# What is the relationship between tail recursion with other recursions? [closed]

I'm rather confused by the recursion theory.

From the link, the recursion theory was formed by Dedekind, Gödel and some other famous mathematicians. There are the following types of recursion. But where is tail recursion? can this concept parallel to these concepts? what else concept goes parallel to tail recursion?

1.1 The Initial Functions
1.2 Iteration
1.3 Primitive recursion
1.4 Primitive recursion with parameters
1.5 Course-of-value recursion
1.6 Double recursion
1.7 Minimization (least search)


From the point of view of lambda-calculus "tail call optimization" means

1. take a CPS converted version the program, and
2. eta-reduce continuations of the form $\lambda x. k\;x$ to $k$

Since eta-conversion is part of the equational theory of the lambda-calculus, this has no effect on the semantics of the program.

Furthermore, in the lambda calculus, all of the recursion schemes you list above are instances of the iteration scheme at higher type. (The appropriate calculus is Goedel's System T.) I'll illustrate with some Ocaml code.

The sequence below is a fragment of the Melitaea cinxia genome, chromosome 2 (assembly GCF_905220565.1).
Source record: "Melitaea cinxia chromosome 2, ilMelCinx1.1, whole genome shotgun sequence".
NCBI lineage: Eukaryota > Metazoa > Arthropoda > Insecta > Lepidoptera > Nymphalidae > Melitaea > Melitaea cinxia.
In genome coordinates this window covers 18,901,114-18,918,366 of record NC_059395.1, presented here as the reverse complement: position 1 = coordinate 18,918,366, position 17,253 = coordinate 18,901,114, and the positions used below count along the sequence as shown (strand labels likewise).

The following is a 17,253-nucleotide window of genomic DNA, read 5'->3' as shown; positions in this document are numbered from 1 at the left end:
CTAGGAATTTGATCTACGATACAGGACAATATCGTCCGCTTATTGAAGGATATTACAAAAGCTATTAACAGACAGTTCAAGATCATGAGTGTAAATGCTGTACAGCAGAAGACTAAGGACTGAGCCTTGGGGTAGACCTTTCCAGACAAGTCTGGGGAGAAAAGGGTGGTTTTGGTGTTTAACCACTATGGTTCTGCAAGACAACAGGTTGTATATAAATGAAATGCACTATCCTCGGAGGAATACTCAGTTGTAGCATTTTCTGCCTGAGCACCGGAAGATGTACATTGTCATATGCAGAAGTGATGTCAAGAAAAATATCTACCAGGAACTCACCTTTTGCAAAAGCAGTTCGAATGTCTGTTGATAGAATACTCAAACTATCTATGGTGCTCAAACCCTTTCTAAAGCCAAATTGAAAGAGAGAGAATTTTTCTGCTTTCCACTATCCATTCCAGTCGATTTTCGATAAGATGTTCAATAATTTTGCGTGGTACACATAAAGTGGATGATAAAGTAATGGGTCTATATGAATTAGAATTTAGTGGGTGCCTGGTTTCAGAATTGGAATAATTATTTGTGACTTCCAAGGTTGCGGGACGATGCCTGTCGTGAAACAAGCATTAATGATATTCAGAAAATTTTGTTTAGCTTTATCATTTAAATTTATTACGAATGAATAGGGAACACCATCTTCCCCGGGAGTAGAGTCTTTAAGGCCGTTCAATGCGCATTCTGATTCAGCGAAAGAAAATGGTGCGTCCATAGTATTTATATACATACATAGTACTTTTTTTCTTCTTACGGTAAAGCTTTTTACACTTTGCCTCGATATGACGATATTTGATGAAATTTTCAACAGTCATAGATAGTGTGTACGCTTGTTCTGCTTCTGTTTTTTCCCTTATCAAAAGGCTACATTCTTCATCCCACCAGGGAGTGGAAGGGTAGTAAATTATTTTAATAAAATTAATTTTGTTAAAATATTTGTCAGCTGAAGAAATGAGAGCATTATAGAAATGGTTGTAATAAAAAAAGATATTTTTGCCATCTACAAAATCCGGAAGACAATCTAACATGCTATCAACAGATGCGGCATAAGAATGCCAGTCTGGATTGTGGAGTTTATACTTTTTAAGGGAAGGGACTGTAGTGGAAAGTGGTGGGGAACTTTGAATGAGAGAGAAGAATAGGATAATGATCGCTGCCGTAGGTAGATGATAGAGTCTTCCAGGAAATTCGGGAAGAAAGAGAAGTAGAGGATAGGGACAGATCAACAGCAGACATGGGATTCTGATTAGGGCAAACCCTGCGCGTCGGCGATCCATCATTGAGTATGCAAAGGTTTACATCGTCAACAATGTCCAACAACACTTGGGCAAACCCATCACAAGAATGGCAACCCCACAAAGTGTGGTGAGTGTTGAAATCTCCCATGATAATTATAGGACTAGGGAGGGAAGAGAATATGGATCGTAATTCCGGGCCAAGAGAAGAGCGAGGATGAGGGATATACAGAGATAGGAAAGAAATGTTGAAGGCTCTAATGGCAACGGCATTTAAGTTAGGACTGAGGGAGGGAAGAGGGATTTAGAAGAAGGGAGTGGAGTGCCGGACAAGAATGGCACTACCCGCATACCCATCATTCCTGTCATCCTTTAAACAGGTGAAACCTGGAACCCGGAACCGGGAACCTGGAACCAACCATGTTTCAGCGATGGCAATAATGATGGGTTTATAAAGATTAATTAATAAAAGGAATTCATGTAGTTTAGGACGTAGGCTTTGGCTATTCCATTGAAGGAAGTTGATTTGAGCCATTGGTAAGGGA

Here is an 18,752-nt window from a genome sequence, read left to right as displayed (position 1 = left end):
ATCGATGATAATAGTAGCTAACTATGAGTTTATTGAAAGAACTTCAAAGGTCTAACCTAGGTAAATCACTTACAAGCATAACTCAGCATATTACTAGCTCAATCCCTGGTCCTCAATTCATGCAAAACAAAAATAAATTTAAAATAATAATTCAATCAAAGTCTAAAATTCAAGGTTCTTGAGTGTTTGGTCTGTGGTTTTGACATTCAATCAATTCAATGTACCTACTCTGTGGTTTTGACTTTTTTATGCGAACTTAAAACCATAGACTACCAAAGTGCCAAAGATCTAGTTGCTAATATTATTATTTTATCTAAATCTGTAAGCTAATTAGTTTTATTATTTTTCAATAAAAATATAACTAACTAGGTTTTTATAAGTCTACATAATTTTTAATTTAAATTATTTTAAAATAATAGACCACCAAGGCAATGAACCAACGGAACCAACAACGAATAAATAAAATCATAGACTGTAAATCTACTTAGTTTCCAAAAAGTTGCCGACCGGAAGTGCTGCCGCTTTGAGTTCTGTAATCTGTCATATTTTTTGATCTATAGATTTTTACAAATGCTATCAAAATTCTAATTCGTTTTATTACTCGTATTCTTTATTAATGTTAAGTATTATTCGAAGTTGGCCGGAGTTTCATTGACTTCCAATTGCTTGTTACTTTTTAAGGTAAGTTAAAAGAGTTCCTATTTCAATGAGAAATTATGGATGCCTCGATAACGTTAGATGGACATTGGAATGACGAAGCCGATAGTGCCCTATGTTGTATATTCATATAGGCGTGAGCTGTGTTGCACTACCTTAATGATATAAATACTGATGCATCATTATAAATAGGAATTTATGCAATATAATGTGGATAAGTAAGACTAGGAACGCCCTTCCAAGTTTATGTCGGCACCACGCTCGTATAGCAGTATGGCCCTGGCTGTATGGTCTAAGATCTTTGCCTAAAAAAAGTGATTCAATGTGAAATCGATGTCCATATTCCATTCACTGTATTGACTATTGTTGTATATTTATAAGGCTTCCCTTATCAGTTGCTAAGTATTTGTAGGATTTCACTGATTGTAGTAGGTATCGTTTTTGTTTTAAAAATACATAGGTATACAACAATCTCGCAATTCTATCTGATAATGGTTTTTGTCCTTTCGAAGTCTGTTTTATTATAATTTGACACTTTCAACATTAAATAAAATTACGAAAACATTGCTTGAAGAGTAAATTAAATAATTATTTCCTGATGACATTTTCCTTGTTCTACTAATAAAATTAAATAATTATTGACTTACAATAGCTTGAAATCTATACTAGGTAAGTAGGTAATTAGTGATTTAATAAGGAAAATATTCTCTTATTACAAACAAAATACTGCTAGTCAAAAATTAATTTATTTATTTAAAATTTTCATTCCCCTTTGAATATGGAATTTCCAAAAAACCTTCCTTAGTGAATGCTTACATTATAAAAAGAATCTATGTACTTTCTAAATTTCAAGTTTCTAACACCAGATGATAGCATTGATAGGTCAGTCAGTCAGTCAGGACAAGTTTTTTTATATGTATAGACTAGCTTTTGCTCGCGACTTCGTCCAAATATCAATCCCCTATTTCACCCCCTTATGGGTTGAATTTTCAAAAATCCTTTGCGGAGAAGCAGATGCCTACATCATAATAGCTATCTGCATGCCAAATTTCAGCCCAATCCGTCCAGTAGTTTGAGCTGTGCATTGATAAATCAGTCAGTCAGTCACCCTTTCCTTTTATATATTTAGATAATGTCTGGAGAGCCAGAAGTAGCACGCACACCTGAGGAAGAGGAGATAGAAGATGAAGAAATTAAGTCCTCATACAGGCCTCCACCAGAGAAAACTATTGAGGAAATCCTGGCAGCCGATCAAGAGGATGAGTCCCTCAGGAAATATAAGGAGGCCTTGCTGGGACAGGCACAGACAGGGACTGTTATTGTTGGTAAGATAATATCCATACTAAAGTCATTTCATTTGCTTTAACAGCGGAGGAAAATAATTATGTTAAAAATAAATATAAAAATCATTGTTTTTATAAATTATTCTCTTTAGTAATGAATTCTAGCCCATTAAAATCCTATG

First, we can start with a datatype for natural numbers, and define primitive iteration for it:

type nat = Z | S of nat

let rec iter m z s =    (* iter : nat -> 'a -> ('a -> 'a) -> 'a *)
match m with
| Z -> z
| S n -> s (iter n z s)


let suc n = S n

let add m n = iter m n suc
let mul m n = iter m Z (add n)
let exp m n = iter n (suc Z) (mul m)


Note that iter is a polymorphic definition, and the type parameter 'a can be instantiated to any type, including function types. This means that iteration with parameters is definable, which we can (for example) use to define the predecessor:

let pred n =
iter n (fun u -> Z) (fun g h -> h (g suc)) (fun u -> u)


Observe that the type of iter n (fun u -> Z) (fun g h -> h (g suc)) is (nat -> nat) -> nat. Once we have predecessor, defining primitive recursion is easy:

let prim_rec n z s =
iter n (fun k -> z) (fun r n -> s n (r (pred n))) n


Indeed, even Ackermann's function is definable:

let shift g n = iter (suc n) (suc Z) g
let ack n = iter n suc shift